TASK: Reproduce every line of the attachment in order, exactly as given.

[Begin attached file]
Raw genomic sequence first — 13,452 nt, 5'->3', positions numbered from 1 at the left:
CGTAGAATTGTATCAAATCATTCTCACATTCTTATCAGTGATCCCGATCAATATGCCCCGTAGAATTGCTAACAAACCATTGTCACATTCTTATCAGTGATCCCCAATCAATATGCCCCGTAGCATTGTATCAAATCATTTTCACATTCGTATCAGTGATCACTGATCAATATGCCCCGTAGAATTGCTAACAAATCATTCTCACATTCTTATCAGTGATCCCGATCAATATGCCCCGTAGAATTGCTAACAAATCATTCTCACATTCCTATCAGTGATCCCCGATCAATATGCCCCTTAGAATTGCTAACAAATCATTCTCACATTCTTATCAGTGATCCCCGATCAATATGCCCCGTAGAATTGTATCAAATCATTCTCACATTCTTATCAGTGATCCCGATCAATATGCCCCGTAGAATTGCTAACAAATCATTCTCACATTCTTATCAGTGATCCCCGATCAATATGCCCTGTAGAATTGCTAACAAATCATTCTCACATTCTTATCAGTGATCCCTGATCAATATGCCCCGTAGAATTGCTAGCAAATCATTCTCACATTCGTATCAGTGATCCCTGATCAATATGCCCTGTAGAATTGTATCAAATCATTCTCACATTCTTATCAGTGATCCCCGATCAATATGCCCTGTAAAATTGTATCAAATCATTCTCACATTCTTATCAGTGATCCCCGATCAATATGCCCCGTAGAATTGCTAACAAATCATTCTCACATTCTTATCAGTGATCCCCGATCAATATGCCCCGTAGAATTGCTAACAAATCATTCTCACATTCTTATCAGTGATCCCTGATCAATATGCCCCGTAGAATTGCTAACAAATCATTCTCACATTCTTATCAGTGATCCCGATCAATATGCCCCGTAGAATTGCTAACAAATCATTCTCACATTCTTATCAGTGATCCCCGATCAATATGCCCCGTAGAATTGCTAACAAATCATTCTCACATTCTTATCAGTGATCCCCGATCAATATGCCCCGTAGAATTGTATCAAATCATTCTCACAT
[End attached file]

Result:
Raw genomic sequence first — 13,452 nt, 5'->3', positions numbered from 1 at the left:
CGTAGAATTGTATCAAATCATTCTCACATTCTTATCAGTGATCCCGATCAATATGCCCCGTAGAATTGCTAACAAACCATTGTCACATTCTTATCAGTGATCCCCAATCAATATGCCCCGTAGCATTGTATCAAATCATTTTCACATTCGTATCAGTGATCACTGATCAATATGCCCCGTAGAATTGCTAACAAATCATTCTCACATTCTTATCAGTGATCCCGATCAATATGCCCCGTAGAATTGCTAACAAATCATTCTCACATTCCTATCAGTGATCCCCGATCAATATGCCCCTTAGAATTGCTAACAAATCATTCTCACATTCTTATCAGTGATCCCCGATCAATATGCCCCGTAGAATTGTATCAAATCATTCTCACATTCTTATCAGTGATCCCGATCAATATGCCCCGTAGAATTGCTAACAAATCATTCTCACATTCTTATCAGTGATCCCCGATCAATATGCCCTGTAGAATTGCTAACAAATCATTCTCACATTCTTATCAGTGATCCCTGATCAATATGCCCCGTAGAATTGCTAGCAAATCATTCTCACATTCGTATCAGTGATCCCTGATCAATATGCCCTGTAGAATTGTATCAAATCATTCTCACATTCTTATCAGTGATCCCCGATCAATATGCCCTGTAAAATTGTATCAAATCATTCTCACATTCTTATCAGTGATCCCCGATCAATATGCCCCGTAGAATTGCTAACAAATCATTCTCACATTCTTATCAGTGATCCCCGATCAATATGCCCCGTAGAATTGCTAACAAATCATTCTCACATTCTTATCAGTGATCCCTGATCAATATGCCCCGTAGAATTGCTAACAAATCATTCTCACATTCTTATCAGTGATCCCGATCAATATGCCCCGTAGAATTGCTAACAAATCATTCTCACATTCTTATCAGTGATCCCCGATCAATATGCCCCGTAGAATTGCTAACAAATCATTCTCACATTCTTATCAGTGATCCCCGATCAATATGCCCCGTAGAATTGTATCAAATCATTCTCACAT